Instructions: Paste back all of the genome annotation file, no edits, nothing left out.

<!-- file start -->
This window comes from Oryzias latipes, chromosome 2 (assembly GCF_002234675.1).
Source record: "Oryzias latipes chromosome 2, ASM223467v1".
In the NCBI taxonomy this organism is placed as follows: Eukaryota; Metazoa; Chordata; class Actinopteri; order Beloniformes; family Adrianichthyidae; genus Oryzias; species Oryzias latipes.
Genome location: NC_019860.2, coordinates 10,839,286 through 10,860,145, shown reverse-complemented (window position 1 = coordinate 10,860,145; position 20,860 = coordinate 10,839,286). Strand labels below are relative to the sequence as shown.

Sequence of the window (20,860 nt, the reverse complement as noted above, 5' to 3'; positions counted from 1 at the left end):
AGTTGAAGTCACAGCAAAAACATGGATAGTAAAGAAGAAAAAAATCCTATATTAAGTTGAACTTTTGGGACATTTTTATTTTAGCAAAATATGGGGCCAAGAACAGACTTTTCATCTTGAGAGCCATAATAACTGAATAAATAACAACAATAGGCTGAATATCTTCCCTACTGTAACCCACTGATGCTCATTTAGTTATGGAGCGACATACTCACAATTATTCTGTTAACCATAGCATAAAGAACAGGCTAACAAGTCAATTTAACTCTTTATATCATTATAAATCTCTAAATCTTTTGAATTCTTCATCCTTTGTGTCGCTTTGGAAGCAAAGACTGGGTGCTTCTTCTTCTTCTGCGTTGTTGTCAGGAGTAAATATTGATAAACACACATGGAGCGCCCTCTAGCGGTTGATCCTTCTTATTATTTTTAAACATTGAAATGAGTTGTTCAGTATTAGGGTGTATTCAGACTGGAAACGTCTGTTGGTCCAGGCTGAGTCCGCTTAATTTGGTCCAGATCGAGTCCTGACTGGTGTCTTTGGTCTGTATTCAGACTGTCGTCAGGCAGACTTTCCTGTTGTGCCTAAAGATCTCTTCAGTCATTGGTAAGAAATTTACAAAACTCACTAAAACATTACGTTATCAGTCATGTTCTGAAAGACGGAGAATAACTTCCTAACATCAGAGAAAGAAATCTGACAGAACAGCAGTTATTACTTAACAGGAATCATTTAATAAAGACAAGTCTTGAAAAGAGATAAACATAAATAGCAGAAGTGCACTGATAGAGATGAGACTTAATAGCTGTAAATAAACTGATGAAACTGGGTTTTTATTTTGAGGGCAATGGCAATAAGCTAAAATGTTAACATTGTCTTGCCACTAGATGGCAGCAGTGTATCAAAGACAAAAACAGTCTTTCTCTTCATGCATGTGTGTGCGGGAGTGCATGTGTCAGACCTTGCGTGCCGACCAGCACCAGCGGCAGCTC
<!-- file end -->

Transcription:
This window comes from Oryzias latipes, chromosome 2 (assembly GCF_002234675.1).
Source record: "Oryzias latipes chromosome 2, ASM223467v1".
In the NCBI taxonomy this organism is placed as follows: Eukaryota; Metazoa; Chordata; class Actinopteri; order Beloniformes; family Adrianichthyidae; genus Oryzias; species Oryzias latipes.
Genome location: NC_019860.2, coordinates 10,839,286 through 10,860,145, shown reverse-complemented (window position 1 = coordinate 10,860,145; position 20,860 = coordinate 10,839,286). Strand labels below are relative to the sequence as shown.

Sequence of the window (20,860 nt, the reverse complement as noted above, 5' to 3'; positions counted from 1 at the left end):
AGTTGAAGTCACAGCAAAAACATGGATAGTAAAGAAGAAAAAAATCCTATATTAAGTTGAACTTTTGGGACATTTTTATTTTAGCAAAATATGGGGCCAAGAACAGACTTTTCATCTTGAGAGCCATAATAACTGAATAAATAACAACAATAGGCTGAATATCTTCCCTACTGTAACCCACTGATGCTCATTTAGTTATGGAGCGACATACTCACAATTATTCTGTTAACCATAGCATAAAGAACAGGCTAACAAGTCAATTTAACTCTTTATATCATTATAAATCTCTAAATCTTTTGAATTCTTCATCCTTTGTGTCGCTTTGGAAGCAAAGACTGGGTGCTTCTTCTTCTTCTGCGTTGTTGTCAGGAGTAAATATTGATAAACACACATGGAGCGCCCTCTAGCGGTTGATCCTTCTTATTATTTTTAAACATTGAAATGAGTTGTTCAGTATTAGGGTGTATTCAGACTGGAAACGTCTGTTGGTCCAGGCTGAGTCCGCTTAATTTGGTCCAGATCGAGTCCTGACTGGTGTCTTTGGTCTGTATTCAGACTGTCGTCAGGCAGACTTTCCTGTTGTGCCTAAAGATCTCTTCAGTCATTGGTAAGAAATTTACAAAACTCACTAAAACATTACGTTATCAGTCATGTTCTGAAAGACGGAGAATAACTTCCTAACATCAGAGAAAGAAATCTGACAGAACAGCAGTTATTACTTAACAGGAATCATTTAATAAAGACAAGTCTTGAAAAGAGATAAACATAAATAGCAGAAGTGCACTGATAGAGATGAGACTTAATAGCTGTAAATAAACTGATGAAACTGGGTTTTTATTTTGAGGGCAATGGCAATAAGCTAAAATGTTAACATTGTCTTGCCACTAGATGGCAGCAGTGTATCAAAGACAAAAACAGTCTTTCTCTTCATGCATGTGTGTGCGGGAGTGCATGTGTCAGACCTTGCGTGCCGACCAGCACCAGCGGCAGCTC